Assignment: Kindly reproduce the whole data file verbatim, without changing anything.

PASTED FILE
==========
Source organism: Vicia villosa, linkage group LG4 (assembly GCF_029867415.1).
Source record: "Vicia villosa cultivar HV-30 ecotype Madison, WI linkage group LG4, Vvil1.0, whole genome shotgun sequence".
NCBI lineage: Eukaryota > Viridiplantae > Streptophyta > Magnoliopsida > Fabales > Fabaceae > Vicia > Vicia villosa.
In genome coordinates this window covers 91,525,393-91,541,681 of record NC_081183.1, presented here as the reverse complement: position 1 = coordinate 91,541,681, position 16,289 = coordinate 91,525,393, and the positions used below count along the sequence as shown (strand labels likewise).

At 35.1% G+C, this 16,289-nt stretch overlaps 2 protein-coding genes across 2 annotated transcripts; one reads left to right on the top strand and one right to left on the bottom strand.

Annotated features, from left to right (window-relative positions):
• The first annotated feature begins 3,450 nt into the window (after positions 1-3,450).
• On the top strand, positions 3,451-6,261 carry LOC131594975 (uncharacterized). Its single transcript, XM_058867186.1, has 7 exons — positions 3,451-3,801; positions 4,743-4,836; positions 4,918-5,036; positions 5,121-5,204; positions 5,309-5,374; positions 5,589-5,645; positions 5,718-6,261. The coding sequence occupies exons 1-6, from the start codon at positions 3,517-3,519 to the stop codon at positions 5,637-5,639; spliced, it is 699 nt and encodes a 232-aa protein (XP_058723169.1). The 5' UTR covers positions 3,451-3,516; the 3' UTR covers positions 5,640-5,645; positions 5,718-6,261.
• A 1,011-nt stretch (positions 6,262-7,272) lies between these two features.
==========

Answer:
Source organism: Vicia villosa, linkage group LG4 (assembly GCF_029867415.1).
Source record: "Vicia villosa cultivar HV-30 ecotype Madison, WI linkage group LG4, Vvil1.0, whole genome shotgun sequence".
NCBI lineage: Eukaryota > Viridiplantae > Streptophyta > Magnoliopsida > Fabales > Fabaceae > Vicia > Vicia villosa.
In genome coordinates this window covers 91,525,393-91,541,681 of record NC_081183.1, presented here as the reverse complement: position 1 = coordinate 91,541,681, position 16,289 = coordinate 91,525,393, and the positions used below count along the sequence as shown (strand labels likewise).

At 35.1% G+C, this 16,289-nt stretch overlaps 2 protein-coding genes across 2 annotated transcripts; one reads left to right on the top strand and one right to left on the bottom strand.

Annotated features, from left to right (window-relative positions):
• The first annotated feature begins 3,450 nt into the window (after positions 1-3,450).
• On the top strand, positions 3,451-6,261 carry LOC131594975 (uncharacterized). Its single transcript, XM_058867186.1, has 7 exons — positions 3,451-3,801; positions 4,743-4,836; positions 4,918-5,036; positions 5,121-5,204; positions 5,309-5,374; positions 5,589-5,645; positions 5,718-6,261. The coding sequence occupies exons 1-6, from the start codon at positions 3,517-3,519 to the stop codon at positions 5,637-5,639; spliced, it is 699 nt and encodes a 232-aa protein (XP_058723169.1). The 5' UTR covers positions 3,451-3,516; the 3' UTR covers positions 5,640-5,645; positions 5,718-6,261.
• A 1,011-nt stretch (positions 6,262-7,272) lies between these two features.